Rugby must revisit the scrum amid current guessing game

Rugby

Issues with rugby in South Africa have raised their head in Super Rugby in recent weeks with the refereeing inconsistent towards local teams.

We don’t want to have to go through the whole situation of neutral referees being involved again. This is 2019 and this is professional rugby. It is not the dark days of the 1950s and 1960s where there was a bit of corruption going on and referees getting away with blue murder.

We shouldn’t even have to have this conversation. But it looks so damningly obvious, given what we have seen over the last few weeks.

Steve Hansen came out with one key word “consistency”; it resonates so appropriately for the situation that has developed.

If, as players, you get consistency you’re happy. If they’re consistently bad calls that’s okay too, so long as the other side are getting the same bad calls, at least it will even out in the end.

But if it’s so stacked to one side you may as well pack up and go home rather than sit and watch; no fan wants to watch a referee who is going to blow his whistle for one team and not the other.

We are back to where we were 10 years ago with the amount of guessing that is going on at the scrum; that was when we first started getting referees involved with what was actually going on at scrum time. It’s a blight on the game and we really need that consistency.

What is happening among the referees is too often focused on what is occurring in the front-row. The assistant referees, or the TMO, need to be able to look at other areas of the scrum to know why some things are happening. It is clear when the No. 8 isn’t pushing that the scrum is pulling back and trying to milk a penalty; if the referee can’t see that then his assistants should be seeing it.

It is not an exact science. And I know from coaching front-rows, even at practice, that I could only ever see 10 percent of what was happening.

The players who are involved in the scrum feel the other 90 percent and they have to talk to the players around them about what is happening. You may be blinded by what is happening elsewhere, but you can feel pressure, you can feel weight and you know what is going on.

The easiest way to coach at scrum time is for the players to give each other feedback and talk about what feels comfortable and what is uncomfortable.

As a coach, I consider myself something of an expert at scrum time. But I repeat, I can only see 10 percent. So how can we expect referees to get it right when they have never played Test matches or Super Rugby?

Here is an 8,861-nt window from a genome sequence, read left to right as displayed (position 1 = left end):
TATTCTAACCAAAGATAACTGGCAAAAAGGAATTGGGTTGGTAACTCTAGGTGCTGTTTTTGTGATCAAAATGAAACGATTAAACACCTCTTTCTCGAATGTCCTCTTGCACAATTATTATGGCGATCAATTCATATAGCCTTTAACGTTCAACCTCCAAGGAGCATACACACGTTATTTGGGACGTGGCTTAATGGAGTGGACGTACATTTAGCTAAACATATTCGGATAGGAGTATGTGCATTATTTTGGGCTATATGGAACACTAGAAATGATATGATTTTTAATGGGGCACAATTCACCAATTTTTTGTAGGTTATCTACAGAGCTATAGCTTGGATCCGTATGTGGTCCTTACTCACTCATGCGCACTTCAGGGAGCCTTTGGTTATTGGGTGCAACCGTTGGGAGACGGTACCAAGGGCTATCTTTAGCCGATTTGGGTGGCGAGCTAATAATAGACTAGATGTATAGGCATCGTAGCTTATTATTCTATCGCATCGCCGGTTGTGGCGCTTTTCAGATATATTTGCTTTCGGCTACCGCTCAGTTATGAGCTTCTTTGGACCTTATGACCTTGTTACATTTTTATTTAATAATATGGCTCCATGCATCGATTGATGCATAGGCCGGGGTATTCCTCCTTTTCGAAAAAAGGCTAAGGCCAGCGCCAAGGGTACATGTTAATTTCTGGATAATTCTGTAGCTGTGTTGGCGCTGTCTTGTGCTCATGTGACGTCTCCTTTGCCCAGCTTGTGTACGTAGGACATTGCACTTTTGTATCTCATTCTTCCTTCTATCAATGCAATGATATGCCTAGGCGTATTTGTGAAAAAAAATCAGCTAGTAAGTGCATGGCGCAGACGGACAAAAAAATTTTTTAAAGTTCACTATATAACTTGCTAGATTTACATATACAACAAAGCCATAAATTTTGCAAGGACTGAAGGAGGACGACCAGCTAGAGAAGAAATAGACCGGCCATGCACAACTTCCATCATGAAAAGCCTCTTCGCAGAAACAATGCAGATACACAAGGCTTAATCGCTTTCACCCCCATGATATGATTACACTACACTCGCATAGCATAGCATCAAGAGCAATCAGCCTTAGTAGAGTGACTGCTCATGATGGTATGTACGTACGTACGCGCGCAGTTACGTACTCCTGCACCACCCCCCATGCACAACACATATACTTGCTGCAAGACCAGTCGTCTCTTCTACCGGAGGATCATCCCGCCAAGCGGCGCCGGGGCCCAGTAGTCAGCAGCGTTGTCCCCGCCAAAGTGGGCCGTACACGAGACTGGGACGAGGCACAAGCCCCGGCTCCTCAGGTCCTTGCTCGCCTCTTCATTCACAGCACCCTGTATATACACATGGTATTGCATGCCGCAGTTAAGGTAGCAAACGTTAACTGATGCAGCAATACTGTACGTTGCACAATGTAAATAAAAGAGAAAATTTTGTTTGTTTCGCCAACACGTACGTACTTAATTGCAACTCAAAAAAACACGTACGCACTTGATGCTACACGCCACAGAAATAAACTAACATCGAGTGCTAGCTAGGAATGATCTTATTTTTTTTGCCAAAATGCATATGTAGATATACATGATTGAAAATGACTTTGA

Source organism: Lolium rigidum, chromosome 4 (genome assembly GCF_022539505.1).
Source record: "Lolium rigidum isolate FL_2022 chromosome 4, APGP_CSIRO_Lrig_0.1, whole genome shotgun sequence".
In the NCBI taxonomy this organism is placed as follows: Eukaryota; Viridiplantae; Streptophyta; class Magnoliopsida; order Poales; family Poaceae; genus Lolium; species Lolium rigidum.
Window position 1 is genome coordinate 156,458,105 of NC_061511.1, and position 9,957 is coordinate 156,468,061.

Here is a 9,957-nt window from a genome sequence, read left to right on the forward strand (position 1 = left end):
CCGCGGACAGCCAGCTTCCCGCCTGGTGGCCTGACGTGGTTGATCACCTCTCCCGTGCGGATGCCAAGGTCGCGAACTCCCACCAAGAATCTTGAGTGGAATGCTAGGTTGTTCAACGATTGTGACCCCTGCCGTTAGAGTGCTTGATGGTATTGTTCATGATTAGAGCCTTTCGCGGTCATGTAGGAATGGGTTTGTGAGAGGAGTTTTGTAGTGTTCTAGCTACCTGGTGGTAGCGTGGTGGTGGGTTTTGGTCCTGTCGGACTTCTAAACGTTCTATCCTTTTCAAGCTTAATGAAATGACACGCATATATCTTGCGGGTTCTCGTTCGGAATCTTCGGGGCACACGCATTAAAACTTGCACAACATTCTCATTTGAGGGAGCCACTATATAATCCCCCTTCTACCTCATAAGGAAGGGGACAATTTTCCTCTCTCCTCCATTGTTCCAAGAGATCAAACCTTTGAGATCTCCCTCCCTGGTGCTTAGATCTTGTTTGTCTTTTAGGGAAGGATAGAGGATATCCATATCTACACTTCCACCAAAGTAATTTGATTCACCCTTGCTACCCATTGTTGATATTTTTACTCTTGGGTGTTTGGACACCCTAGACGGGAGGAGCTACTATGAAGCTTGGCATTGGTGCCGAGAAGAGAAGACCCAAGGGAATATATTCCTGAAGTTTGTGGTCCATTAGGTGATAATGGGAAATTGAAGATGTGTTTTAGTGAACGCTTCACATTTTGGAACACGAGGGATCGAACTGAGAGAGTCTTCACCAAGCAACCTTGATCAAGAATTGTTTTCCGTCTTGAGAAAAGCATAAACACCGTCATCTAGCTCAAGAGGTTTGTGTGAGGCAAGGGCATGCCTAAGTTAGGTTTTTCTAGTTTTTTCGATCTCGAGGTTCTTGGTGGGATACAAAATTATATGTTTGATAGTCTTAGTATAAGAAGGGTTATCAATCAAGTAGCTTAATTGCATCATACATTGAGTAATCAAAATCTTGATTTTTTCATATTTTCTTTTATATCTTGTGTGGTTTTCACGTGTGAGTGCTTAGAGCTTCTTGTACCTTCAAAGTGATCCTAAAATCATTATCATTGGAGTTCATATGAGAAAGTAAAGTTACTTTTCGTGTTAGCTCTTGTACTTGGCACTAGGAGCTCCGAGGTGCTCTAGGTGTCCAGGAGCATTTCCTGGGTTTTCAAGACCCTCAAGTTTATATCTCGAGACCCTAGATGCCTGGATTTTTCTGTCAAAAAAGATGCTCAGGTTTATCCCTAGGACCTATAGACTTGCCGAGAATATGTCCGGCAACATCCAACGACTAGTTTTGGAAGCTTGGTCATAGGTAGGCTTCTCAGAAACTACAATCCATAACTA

It’s too much responsibility for one guy with a whistle. It will ruin the game in the sense that that is not what the fans come to see.

It’s a point of restarting and giving the team that’s getting the put-in a slight advantage because they’ve earned the ball back. We need to revisit why the scrum is there.

To get a penalty, and to milk penalties from it…yes, guilty. As a prop, especially in England, we even had a call for it, so teams will do that. But it needs to be looked at and again it comes back to that word: Consistency.

As for some of the action last weekend, it was looking like a case of “here we go again” for some fans.

The Hurricanes were on the board early against the Jaguares while the start of the Blues-Chiefs game was like something out of a Disney comic book with Goofy involved. After all the early attacking Mitch Karpik scored a try for the Chiefs against the run of play and I’m sure the Blues fans were going: “Oh my God, here we go again.”

However, the Blues showed some real character to not only bounce back but also play some good rugby.

You look at the game and there is always a turning point somewhere. They call it the bounce effect where you hit the ground and bounce straight back down again. But at some point when you’ve gone to rock bottom then start coming back, you learn to nail the key moments along the way.

Breaking the cycle of losing against New Zealand teams, like the Blues have done twice this year, could be a really big turning point for the franchise. And there’s no bigger game coming up for them than t when they go down to Christchurch to play the Crusaders this weekend.

They have absolutely nothing to lose, they’ve got the monkey off their back and they go down with a little bit of confidence and feeling good about themselves. It will have huge interest. The Crusaders are red-hot favourites but the Blues have been talking about wanting to regain their competitiveness. But it doesn’t happen from the flashy stuff they produce, it comes off the back of hard work. It comes brick by brick and you have to build that foundation.

You would have to say from some of their games this year that they have been starting to put some bricks in place. But they are going to have to go down to Christchurch and give it everything if they are to make any impression on the leaders who have had plenty of other distractions this week.

That Jaguares side could beat any team in the competition on their day. They are a dogged team who just get stuck in. They are very physical and you could see that by the way they threw themselves into their tackles, their driving maul and all the rest of it. They are a side you know you are going to have to work hard at when you come up against them.

They complement that with some flair among their backs. Argentine rugby is on the rise. They’ve got some fantastic players in there starting with Agustin Creevy at hooker and working all the way back.

I think, out of all the decisions made by SANZAAR in Super Rugby in recent years, the involvement of the Jaguares would have to be the best.

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